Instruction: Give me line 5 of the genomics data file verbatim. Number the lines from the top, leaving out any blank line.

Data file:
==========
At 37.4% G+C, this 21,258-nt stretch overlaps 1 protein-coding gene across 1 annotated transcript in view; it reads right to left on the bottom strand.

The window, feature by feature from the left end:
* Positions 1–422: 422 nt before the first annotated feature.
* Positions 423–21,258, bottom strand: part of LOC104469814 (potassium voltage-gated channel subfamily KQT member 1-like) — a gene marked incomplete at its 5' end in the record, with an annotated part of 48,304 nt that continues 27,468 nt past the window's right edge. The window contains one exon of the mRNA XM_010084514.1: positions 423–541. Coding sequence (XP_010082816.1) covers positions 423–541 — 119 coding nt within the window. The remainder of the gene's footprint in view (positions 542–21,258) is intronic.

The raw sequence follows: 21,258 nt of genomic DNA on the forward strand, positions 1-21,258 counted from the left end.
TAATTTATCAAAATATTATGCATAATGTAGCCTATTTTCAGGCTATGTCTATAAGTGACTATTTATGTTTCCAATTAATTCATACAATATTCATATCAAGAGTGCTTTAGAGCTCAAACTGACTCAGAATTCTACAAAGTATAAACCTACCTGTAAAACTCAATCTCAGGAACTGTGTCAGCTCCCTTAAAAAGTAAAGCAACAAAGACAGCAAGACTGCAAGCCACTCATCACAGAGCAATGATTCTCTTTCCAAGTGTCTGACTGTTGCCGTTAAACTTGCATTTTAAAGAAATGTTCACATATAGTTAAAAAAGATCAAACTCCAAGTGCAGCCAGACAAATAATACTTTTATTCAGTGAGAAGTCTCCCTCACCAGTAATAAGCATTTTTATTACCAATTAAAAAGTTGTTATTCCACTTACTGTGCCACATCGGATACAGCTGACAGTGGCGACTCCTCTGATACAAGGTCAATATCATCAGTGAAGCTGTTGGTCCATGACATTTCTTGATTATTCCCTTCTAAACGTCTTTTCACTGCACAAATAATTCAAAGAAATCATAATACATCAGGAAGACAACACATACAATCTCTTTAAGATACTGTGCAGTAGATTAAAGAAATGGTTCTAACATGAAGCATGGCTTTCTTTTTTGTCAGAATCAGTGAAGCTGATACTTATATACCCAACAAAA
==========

The raw sequence follows: 21,258 nt of genomic DNA on the forward strand, positions 1-21,258 counted from the left end.